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Swinney, Clemson Show No Ill-Will Towards Kelly Bryant With No Ring

By Dave Holcomb
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Swinney nailed this situation -- which is quite common for the two-time national champion coach -- and may have set a standard college football will follow in the future.

There are instances where players haven’t been on the roster when the team won their title and received championship rings.

After winning Super Bowl LI in February 2007, the Indianapolis Colts sent running back Edgerrin James a Super Bowl ring despite the fact he signed with the Arizona Cardinals in free agency the previous year. Indianapolis argued James significantly contributed to the franchise placing the foundation needed to win a championship.

The San Francisco Giants made the same argument in 2010. The Giants traded catcher Benjie Molina to the Texas Rangers at the trade deadline, but San Francisco awarded Molina a ring for the Giants’ World Series title that fall because he helped develop the team’s pitching staff and mentored future MVP catcher Buster Posey.

Coincidentally, the Giants and Rangers met in the World Series the year of Molina’s trade, so he was actually guaranteed a championship ring regardless of which team won.

Clemson coach Dabo Swinney didn’t feel as generous when awarding his team its latest championship rings. Swinney told ESPN’s Chris Low that former Clemson quarterback Kelly Bryant didn’t receive a national championship ring because he was no longer part of the team at the end of the season.

“He wasn’t on the team. You’ve got to be on the team to get a ring,” Swinney said according to ESPN. “I love Kelly (Bryant) and appreciate what he did for us, but he decided to move on.”

If James and Molina qualified for a ring, then Bryant certainly could have. He went 16-2 as a starter during his career at Clemson and led the Tigers to a College Football Playoff appearance in his only full season as a starter. Last year, Bryant helped the team start 4-0 before announcing he would transfer.

Freshman Trevor Lawrence won the final 11 games, but he wasn’t ready to start in September. After the two quarterbacks split playing time during the first three quarters of Week 2, Bryant steadied the team in a 28-26 road victory against Texas A&M. Without that effort, Clemson may not have gone undefeated and maybe the projection of the team’s whole season changes.

Having said that, Swinney nailed this situation -- which is quite common for the two-time national champion coach -- and may have set a standard college football will follow in the future.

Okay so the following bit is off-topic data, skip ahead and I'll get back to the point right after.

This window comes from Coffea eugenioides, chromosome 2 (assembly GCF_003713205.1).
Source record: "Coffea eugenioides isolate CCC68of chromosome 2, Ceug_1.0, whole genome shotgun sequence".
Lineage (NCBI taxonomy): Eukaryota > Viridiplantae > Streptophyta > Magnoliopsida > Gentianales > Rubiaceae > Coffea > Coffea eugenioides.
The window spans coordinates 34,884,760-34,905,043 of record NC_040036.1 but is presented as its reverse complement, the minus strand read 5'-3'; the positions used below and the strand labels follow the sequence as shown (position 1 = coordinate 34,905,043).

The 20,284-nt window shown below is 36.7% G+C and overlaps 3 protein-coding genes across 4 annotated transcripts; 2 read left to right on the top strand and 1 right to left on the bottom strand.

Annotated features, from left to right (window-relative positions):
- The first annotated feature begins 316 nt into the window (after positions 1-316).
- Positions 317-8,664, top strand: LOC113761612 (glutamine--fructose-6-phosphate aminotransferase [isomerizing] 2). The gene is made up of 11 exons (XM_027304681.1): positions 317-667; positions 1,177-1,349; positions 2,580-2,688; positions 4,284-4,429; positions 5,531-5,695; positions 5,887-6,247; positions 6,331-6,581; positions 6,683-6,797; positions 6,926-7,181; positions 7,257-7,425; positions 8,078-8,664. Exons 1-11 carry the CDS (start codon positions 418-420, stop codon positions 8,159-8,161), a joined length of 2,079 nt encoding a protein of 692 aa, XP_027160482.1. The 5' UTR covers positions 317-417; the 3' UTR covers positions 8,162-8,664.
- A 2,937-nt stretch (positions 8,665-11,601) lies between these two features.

There’s no debating Bryant contributed a great deal while at Clemson, but the key part of Swinney’s statement is the last phrase -- “he decided to move on.”

It was Bryant’s choice to finish his career elsewhere after losing his starting job. Without the new four-game transfer rule, that wouldn’t have been possible. It also wouldn’t have happened without Swinney committing to a quarterback before Week 5.

Swinney could have easily dragged his feet with his quarterback decision until Bryant would have exhausted his final year of eligibility (after the fifth game). That way, Swinney would have possessed Bryant as a backup for the rest of the season. As it turned out, Clemson needed its backup quarterback to win in Week 5 against Syracuse.

But Swinney had the best interests at heart for not only his team -- when he announced Lawrence as the starter -- but also for Bryant, giving him the choice to transfer if he wanted.

Some fans and media unfairly criticized Bryant for quitting on his team. He didn’t quit, he made a decision that was in his best interest -- just as Swinney did. Clearly, it was the best decision for Clemson, as Lawrence led the Tigers to the national championship. Bryant will have his chance to make good on his choice at Missouri this fall.

But that decision does come with consequences, one of which should be that Bryant doesn’t receive a championship ring.

Bryant didn’t practice with the team after September. He didn’t go through the same grind or make the same sacrifices the other Clemson players did on the way the title. Bryant couldn’t have been the only unsatisfied Tigers player with a lineup decision last year. That happens on every team in all sports, but playing sports teaches one to respect the coach’s decision and contribute in anyway the team needs.

Again, by on means is this meant to rehash Bryant’s decision. The beautiful thing about college sports is it presents athletes with choices they don’t receive at other competitive levels. Bryant shouldn’t be persecuted for electing to use one of those freedoms.

But it does mean he shouldn’t receive a ring.

With the four-game transfer rule just taking effect last year, Bryant likely won’t be the last player in this unique situation -- contributing to a championship team but not finishing the season on the roster. It will be interesting to see how other programs handle this situation, but Swinney has set a more than reasonable standard.